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NFL face mask violations (and related pandemic indiscretions) deserve more than a flag | COMMENTARY

Baltimore Ravens quarterback Lamar Jackson (8) in action during the second half of an NFL football game against the Tennessee Titans, Sunday, Nov. 22, 2020, in Baltimore. The All-Pro quarterback will not be available to play this week against the Steelers in Pittsburgh after testing positive for the coronavirus. (AP Photo/Nick Wass)
Baltimore Ravens quarterback Lamar Jackson (8) in action during the second half of an NFL football game against the Tennessee Titans, Sunday, Nov. 22, 2020, in Baltimore. The All-Pro quarterback will not be available to play this week against the Steelers in Pittsburgh after testing positive for the coronavirus. (AP Photo/Nick Wass) (Nick Wass/AP)

If all goes as planned, the Baltimore Ravens will play the Pittsburgh Steelers on Wednesday, after multiple delays, in a much anticipated divisional matchup with potential National Football League playoff implications. Also of note: One of those teams has no fewer than 23 players unavailable to play because they have tested positive for the coronavirus. You read that correctly — one team’s 53-man roster has been reduced by more than one-third. Unfortunately, for Charm City sports enthusiasts, that team would be the Baltimore Ravens. To suggest the Ravens are in a bad situation does not even acknowledge that the lost 23 includes star quarterback Lamar Jackson, last season’s Most Valuable Player. Oh, and did anyone mention the host Steelers are undefeated at this point? Perhaps the one consolation is that the Steelers have at least four players on COVID-19 reserve, too.

We won’t predict the outcome of this thrice-postponed game that was originally supposed to be played Thanksgiving Day, that’s a job for sports writers. We can predict this: More positive tests to come. The National Football League has buttoned up the virus in much the same way that Napoleon Bonaparte had a really good read on invading Russia. Last summer, NFL Commissioner Roger Goodell announced some pretty elaborate policies and protocols to prevent COVID-19 from spreading across the league. This week, its flaws and what might best be described as shoddy enforcement became clear. The worst of the Ravens outbreak appears traceable to one person, the team’s strength and conditioning coach who allegedly failed to report his own coronavirus symptoms or consistently wear a mask. We would lambaste the already disciplined trainer, but Ravens fans have expressed enough vitriol on social media already and it’s not as if his casual approach to the coronavirus was exactly a novelty among pro football franchises.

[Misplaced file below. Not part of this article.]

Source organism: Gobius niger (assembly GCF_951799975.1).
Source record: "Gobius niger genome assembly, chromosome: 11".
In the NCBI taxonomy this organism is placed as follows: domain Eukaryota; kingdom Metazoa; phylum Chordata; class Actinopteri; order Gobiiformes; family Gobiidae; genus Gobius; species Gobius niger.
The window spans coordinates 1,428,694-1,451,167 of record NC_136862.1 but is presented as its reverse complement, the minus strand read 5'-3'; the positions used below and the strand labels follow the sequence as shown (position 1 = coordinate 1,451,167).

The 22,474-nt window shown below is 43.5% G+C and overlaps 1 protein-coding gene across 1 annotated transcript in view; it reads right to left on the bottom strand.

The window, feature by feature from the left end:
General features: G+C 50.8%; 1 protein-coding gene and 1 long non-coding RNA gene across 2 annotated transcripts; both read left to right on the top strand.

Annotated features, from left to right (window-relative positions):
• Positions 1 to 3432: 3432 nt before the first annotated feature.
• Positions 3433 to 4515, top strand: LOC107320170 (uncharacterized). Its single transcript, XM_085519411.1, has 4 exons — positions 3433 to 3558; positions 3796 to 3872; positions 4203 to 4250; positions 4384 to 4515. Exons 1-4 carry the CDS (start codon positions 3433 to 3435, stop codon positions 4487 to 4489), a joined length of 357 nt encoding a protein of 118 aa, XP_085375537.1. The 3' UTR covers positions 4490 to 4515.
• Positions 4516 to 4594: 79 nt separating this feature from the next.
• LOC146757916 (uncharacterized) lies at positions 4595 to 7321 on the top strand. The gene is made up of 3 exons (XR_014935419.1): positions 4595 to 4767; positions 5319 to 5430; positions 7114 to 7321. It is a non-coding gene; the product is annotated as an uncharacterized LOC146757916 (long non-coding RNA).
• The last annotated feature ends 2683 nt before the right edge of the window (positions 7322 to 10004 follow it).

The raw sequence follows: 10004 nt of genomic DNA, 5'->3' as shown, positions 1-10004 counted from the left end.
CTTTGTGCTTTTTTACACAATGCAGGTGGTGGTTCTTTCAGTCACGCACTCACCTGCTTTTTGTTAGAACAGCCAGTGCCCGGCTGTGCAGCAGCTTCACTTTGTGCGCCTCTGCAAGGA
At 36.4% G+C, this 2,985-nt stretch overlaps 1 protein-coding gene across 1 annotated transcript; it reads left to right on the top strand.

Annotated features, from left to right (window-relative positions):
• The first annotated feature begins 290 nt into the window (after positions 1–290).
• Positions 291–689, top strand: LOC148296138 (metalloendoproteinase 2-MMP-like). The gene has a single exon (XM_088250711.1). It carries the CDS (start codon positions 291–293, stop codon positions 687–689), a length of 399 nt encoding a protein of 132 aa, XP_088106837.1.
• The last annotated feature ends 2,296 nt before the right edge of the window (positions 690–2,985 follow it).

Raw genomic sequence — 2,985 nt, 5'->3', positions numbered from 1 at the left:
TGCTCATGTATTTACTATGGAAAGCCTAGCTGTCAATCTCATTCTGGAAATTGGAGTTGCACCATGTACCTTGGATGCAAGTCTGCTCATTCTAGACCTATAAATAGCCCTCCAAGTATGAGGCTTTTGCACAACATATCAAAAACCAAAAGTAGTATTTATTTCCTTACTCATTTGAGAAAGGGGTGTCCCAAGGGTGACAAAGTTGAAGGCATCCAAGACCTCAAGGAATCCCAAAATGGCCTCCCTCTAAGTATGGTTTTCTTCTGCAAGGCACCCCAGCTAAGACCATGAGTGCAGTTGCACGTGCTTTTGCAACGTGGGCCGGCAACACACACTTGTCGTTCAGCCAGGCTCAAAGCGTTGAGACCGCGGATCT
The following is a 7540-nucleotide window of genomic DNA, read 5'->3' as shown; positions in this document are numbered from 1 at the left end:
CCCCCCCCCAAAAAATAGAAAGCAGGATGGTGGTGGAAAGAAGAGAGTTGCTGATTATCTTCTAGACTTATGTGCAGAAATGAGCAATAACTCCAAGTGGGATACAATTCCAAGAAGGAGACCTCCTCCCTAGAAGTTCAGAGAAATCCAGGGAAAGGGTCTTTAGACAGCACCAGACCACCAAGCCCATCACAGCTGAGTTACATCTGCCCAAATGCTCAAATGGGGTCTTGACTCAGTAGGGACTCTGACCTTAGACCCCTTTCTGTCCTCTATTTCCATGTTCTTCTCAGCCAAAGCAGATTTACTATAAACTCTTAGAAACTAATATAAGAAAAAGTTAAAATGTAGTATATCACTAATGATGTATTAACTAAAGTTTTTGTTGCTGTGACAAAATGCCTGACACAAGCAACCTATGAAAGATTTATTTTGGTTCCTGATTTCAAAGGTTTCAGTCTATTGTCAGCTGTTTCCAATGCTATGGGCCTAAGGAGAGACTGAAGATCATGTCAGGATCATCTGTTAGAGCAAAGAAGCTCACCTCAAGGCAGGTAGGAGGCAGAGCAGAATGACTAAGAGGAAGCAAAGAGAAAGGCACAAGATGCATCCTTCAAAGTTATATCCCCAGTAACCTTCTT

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Has anyone watched an NFL game? From the start, it’s been clear that players and coaches perceived coronavirus restrictions as optional in much the same way that entitled motorists look at parking meters or residential speed limits. Sure, even the most selfish among us will follow the rules much of the time but when pro football players have more pressing issues on their minds? Say, when it’s time to shake hands postgame or yell at the referees or hug a teammate? Well, maybe not so much. Ravens Coach John Harbaugh got into trouble earlier this season when he lowered his neck gaiter to yell at a referee in week No. 3 over a tripping call. It took a complaint from the referees’ union to get him in trouble. That was an early sign how serious the Ravens were (or weren’t) about mask protocols.

That’s not to single out the Ravens. We’re seeing similarly lax behavior breaking out all over the place. The NFL’s Denver Broncos played their game last weekend without a quarterback, a position generally regarded as fairly essential. The team seriously considered starting an assistant coach at the position, but the idea was nixed by the league’s front office, ESPN has reported. At last count, at least half of the league’s 32 teams had at least one player out with COVID-19. Given the likelihood that the Thanksgiving holiday, with its travel and family meals, is going to worsen already bad national pandemic numbers, the Ravens and Broncos may soon have company in the ranks of the truly decimated football teams. College football has already canceled or postponed at least 107 games as of the most recent tally.

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The athletes aren’t personally in the high-risk category, of course. Many of those who have tested positive have reported mild symptoms. The possibility of serious health issues can’t be entirely dismissed, but the typical football player surely faces greater personal peril on the field, where a degenerative brain disease known as Chronic Traumatic Encephalopathy has been linked to repetitive hits to the head, than they do from COVID-19. But what about their families? Their neighbors? Their communities? What about the football fans who get the message that coronavirus precautions like wearing a mask are not what tough guys do? Whether the Ravens make the playoffs or not this season, the team has already let us down by not setting the right example internally, to the league, to the community and to TV viewers. That’s not the fault of one staff member, that’s the fault of a wrongheaded mentality that the team and the league allowed to fester. And it must not be allowed to continue.

The Baltimore Sun editorial board — made up of Opinion Editor Tricia Bishop, Deputy Editor Andrea K. McDaniels and writer Peter Jensen — offers opinions and analysis on news and issues relevant to readers. It is separate from the newsroom.

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